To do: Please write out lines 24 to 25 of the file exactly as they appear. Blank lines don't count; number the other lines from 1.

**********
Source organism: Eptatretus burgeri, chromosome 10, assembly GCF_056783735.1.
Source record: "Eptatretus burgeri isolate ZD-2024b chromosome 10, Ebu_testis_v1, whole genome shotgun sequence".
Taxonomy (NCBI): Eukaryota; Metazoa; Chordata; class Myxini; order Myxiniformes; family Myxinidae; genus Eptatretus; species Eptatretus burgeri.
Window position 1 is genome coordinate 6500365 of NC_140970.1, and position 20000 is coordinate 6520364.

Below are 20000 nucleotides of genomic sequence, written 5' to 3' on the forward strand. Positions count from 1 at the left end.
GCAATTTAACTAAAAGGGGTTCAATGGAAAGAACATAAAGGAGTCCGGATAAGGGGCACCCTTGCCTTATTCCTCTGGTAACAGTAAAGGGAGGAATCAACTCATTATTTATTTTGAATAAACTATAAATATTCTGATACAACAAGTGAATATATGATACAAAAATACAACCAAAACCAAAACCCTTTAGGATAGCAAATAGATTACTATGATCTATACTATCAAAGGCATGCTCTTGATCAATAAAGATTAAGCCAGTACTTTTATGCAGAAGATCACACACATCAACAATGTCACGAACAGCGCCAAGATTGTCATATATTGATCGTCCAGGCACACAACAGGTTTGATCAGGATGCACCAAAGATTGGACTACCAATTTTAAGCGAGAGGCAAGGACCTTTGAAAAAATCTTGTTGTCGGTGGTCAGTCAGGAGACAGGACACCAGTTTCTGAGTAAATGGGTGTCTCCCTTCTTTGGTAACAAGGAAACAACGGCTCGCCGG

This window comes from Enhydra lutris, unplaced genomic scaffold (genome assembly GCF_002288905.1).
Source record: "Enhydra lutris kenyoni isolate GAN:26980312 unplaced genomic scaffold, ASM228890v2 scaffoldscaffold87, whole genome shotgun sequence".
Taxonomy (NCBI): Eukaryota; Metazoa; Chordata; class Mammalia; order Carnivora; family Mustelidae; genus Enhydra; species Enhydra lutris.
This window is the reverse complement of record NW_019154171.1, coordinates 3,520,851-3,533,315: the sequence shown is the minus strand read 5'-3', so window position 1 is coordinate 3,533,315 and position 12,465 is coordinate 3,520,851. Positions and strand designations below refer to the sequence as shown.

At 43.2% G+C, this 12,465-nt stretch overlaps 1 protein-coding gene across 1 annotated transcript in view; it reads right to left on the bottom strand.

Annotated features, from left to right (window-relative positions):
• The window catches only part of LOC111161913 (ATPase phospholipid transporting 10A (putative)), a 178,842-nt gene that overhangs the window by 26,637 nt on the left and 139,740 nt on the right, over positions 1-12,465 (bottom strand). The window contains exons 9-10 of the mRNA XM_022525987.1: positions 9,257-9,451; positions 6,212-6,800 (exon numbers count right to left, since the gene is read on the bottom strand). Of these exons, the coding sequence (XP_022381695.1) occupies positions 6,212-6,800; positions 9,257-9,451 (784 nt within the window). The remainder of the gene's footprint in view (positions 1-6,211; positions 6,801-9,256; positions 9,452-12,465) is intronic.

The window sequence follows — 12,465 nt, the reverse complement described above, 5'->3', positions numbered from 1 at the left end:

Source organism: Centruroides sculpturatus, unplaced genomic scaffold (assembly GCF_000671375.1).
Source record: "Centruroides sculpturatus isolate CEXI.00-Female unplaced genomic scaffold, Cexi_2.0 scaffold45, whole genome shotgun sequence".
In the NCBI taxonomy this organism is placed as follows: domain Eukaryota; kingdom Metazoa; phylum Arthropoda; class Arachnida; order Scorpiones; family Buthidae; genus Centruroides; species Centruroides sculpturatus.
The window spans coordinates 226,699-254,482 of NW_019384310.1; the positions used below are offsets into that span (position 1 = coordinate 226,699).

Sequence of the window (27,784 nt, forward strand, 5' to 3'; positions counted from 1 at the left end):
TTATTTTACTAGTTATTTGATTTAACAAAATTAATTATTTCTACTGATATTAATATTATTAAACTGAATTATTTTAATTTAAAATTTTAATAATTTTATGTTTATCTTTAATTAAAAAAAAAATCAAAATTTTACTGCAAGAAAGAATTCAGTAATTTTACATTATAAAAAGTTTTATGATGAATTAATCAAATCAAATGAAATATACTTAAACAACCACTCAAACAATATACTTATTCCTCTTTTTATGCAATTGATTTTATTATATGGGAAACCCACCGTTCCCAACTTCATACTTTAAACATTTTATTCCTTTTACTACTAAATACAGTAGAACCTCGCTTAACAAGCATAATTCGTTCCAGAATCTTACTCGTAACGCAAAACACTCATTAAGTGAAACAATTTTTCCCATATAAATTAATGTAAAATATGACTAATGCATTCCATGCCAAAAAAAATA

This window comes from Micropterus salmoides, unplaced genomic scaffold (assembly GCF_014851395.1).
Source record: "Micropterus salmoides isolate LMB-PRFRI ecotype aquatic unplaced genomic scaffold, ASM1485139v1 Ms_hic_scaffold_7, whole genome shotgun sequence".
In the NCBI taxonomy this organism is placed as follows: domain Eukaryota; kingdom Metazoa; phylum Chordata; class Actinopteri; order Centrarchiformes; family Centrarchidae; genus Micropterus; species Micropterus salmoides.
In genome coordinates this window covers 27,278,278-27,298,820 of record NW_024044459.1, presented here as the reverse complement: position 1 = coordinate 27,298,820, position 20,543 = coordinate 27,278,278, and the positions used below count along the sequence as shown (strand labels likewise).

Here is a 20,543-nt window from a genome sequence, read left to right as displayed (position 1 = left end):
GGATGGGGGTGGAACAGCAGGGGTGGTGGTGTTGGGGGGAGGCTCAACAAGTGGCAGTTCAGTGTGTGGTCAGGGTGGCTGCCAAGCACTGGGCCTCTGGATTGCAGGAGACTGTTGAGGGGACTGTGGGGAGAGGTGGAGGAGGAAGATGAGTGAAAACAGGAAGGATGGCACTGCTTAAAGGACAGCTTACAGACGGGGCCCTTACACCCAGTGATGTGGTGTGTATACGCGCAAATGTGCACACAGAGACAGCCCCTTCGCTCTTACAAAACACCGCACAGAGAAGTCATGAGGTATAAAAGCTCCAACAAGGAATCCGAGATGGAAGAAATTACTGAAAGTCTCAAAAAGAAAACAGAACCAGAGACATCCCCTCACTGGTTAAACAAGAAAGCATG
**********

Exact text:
In genome coordinates this window covers 27,278,278-27,298,820 of record NW_024044459.1, presented here as the reverse complement: position 1 = coordinate 27,298,820, position 20,543 = coordinate 27,278,278, and the positions used below count along the sequence as shown (strand labels likewise).

Here is a 20,543-nt window from a genome sequence, read left to right as displayed (position 1 = left end):